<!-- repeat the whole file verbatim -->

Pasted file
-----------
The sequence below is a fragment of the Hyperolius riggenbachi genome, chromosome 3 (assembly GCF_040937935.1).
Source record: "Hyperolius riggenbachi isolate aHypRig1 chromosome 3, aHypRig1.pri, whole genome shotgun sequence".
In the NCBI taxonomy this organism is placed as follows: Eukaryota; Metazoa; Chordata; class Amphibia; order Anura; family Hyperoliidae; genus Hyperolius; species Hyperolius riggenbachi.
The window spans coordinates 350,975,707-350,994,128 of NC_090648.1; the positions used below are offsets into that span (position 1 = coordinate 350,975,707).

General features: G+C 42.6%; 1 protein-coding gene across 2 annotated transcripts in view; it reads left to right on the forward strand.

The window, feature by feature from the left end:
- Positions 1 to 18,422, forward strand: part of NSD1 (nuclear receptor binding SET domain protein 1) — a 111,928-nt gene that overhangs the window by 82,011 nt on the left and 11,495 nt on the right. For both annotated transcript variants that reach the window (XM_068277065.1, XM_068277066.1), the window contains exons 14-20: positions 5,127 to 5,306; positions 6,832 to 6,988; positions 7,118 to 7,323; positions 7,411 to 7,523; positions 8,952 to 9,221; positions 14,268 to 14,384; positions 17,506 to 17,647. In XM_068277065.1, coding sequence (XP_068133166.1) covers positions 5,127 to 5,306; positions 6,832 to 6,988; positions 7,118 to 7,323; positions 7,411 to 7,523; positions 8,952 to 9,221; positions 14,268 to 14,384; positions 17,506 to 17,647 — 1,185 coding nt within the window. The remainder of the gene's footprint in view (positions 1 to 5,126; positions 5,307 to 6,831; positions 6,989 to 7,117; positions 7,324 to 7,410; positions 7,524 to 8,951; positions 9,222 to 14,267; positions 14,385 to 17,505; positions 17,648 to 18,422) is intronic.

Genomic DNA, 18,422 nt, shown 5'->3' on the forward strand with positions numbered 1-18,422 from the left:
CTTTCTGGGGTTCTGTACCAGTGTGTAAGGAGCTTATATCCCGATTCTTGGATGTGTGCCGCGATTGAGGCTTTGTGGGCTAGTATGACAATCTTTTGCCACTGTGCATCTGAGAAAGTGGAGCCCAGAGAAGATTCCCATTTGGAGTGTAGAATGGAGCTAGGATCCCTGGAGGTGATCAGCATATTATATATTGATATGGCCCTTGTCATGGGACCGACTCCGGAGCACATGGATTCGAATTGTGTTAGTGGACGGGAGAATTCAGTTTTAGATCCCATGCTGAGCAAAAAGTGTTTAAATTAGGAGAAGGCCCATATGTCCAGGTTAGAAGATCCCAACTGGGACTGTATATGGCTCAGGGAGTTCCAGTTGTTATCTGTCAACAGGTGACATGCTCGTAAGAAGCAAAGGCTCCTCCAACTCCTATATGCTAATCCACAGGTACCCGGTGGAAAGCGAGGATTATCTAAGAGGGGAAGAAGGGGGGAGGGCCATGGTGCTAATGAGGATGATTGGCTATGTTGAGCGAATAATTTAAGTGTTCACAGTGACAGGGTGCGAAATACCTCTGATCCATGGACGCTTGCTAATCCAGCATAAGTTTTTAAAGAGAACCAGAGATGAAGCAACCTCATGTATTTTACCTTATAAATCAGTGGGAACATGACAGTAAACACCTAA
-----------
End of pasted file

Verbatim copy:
The sequence below is a fragment of the Hyperolius riggenbachi genome, chromosome 3 (assembly GCF_040937935.1).
Source record: "Hyperolius riggenbachi isolate aHypRig1 chromosome 3, aHypRig1.pri, whole genome shotgun sequence".
In the NCBI taxonomy this organism is placed as follows: Eukaryota; Metazoa; Chordata; class Amphibia; order Anura; family Hyperoliidae; genus Hyperolius; species Hyperolius riggenbachi.
The window spans coordinates 350,975,707-350,994,128 of NC_090648.1; the positions used below are offsets into that span (position 1 = coordinate 350,975,707).

General features: G+C 42.6%; 1 protein-coding gene across 2 annotated transcripts in view; it reads left to right on the forward strand.

The window, feature by feature from the left end:
- Positions 1 to 18,422, forward strand: part of NSD1 (nuclear receptor binding SET domain protein 1) — a 111,928-nt gene that overhangs the window by 82,011 nt on the left and 11,495 nt on the right. For both annotated transcript variants that reach the window (XM_068277065.1, XM_068277066.1), the window contains exons 14-20: positions 5,127 to 5,306; positions 6,832 to 6,988; positions 7,118 to 7,323; positions 7,411 to 7,523; positions 8,952 to 9,221; positions 14,268 to 14,384; positions 17,506 to 17,647. In XM_068277065.1, coding sequence (XP_068133166.1) covers positions 5,127 to 5,306; positions 6,832 to 6,988; positions 7,118 to 7,323; positions 7,411 to 7,523; positions 8,952 to 9,221; positions 14,268 to 14,384; positions 17,506 to 17,647 — 1,185 coding nt within the window. The remainder of the gene's footprint in view (positions 1 to 5,126; positions 5,307 to 6,831; positions 6,989 to 7,117; positions 7,324 to 7,410; positions 7,524 to 8,951; positions 9,222 to 14,267; positions 14,385 to 17,505; positions 17,648 to 18,422) is intronic.

Genomic DNA, 18,422 nt, shown 5'->3' on the forward strand with positions numbered 1-18,422 from the left:
CTTTCTGGGGTTCTGTACCAGTGTGTAAGGAGCTTATATCCCGATTCTTGGATGTGTGCCGCGATTGAGGCTTTGTGGGCTAGTATGACAATCTTTTGCCACTGTGCATCTGAGAAAGTGGAGCCCAGAGAAGATTCCCATTTGGAGTGTAGAATGGAGCTAGGATCCCTGGAGGTGATCAGCATATTATATATTGATATGGCCCTTGTCATGGGACCGACTCCGGAGCACATGGATTCGAATTGTGTTAGTGGACGGGAGAATTCAGTTTTAGATCCCATGCTGAGCAAAAAGTGTTTAAATTAGGAGAAGGCCCATATGTCCAGGTTAGAAGATCCCAACTGGGACTGTATATGGCTCAGGGAGTTCCAGTTGTTATCTGTCAACAGGTGACATGCTCGTAAGAAGCAAAGGCTCCTCCAACTCCTATATGCTAATCCACAGGTACCCGGTGGAAAGCGAGGATTATCTAAGAGGGGAAGAAGGGGGGAGGGCCATGGTGCTAATGAGGATGATTGGCTATGTTGAGCGAATAATTTAAGTGTTCACAGTGACAGGGTGCGAAATACCTCTGATCCATGGACGCTTGCTAATCCAGCATAAGTTTTTAAAGAGAACCAGAGATGAAGCAACCTCATGTATTTTACCTTATAAATCAGTGGGAACATGACAGTAAACACCTAA